#5 Call of Duty: Black Ops
Ah, the long-awaited CODBLOPS. This installment of the Call of Duty series continues to break the tradition established by the first few games in the series by being set in the Cold War era instead of WWII. The player takes on the role of a soldier who is tasked with carrying out various secret missions behind enemy lines. Standard first person shooter rules apply: up to two guns can be carried at a time, ranged attacks include various explosives, grenades, and even a crossbow. Players can stand, duck, and crawl, and move in any of these stances, though the position of the player affects his or her speed. If this is the kind of thing you like, it will meet or exceed your expectations.
However, as is often the case with first person shooters, and the COD series in particular, the multiplayer is what really shines. The XP and unlocking system remains unchanged, which is nice, because it seems to work just fine. Nothing ruins an otherwise well done follow-up like trying to "improve" upon systems that are perfectly fine. While it's most often RPG battle systems that draw this criticism, XP and rewards are big deals, too, and can diminish enjoyment somewhat if they suck. After all, seeing a connection between our effort and reward is a huge part of what makes us continue to play games at all, according to psychologists. And Malcolm Gladwell.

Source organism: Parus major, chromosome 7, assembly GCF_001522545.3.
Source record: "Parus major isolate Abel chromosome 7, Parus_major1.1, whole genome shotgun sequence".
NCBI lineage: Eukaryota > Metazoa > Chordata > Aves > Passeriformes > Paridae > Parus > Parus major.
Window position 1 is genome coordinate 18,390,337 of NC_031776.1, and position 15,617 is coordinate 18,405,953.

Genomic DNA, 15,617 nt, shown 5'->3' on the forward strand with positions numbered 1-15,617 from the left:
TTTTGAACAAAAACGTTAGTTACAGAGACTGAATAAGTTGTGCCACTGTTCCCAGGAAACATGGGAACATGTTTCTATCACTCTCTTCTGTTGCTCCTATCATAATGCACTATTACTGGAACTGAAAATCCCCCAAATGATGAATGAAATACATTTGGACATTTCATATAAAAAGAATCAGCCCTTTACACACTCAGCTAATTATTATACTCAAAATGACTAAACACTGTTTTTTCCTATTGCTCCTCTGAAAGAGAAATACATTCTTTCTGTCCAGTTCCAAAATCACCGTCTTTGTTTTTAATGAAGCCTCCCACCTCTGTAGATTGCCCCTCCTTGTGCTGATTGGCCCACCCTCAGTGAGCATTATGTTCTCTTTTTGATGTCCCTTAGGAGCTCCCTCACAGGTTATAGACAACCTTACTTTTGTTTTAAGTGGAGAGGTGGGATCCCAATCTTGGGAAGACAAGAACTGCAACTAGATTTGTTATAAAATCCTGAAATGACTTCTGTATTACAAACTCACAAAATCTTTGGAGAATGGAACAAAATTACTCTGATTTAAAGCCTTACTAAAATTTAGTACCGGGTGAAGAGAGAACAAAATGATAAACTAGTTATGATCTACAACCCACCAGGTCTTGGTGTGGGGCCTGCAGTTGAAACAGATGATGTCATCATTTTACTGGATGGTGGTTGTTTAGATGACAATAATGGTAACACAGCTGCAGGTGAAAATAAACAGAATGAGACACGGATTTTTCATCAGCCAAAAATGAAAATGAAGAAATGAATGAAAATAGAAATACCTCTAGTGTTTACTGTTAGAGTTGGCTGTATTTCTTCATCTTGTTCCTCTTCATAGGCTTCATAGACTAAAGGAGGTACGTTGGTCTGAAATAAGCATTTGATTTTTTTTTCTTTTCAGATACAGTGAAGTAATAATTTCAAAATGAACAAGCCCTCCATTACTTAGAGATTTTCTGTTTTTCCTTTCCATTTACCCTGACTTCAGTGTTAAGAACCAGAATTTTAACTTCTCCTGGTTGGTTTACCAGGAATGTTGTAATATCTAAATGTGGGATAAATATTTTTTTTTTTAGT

CODBLOPS also features a high degree of customization with appearance and weaponry. A currency system is in place which allows purchase of new duds and gear, and players can even gamble in free for alls by competing in "wager matches", which consist of an objective and time limit. This is not a new feature, however it contains a new aspect which many might find disappointing: Players can no longer define the win conditions for their own wager matches. While this is kind of a downer, the rest of the multiplayer functionality more than makes up for it. There is a reason that this game broke the record set by its predecessor by over 2 million copies- CODBLOPS is pretty badass. And it certainly helps that there is a mode in which JFK, Nixon, McNamara and Castro blow up zombies in the Pentagon. I mean, come on. That could be a game all by itself.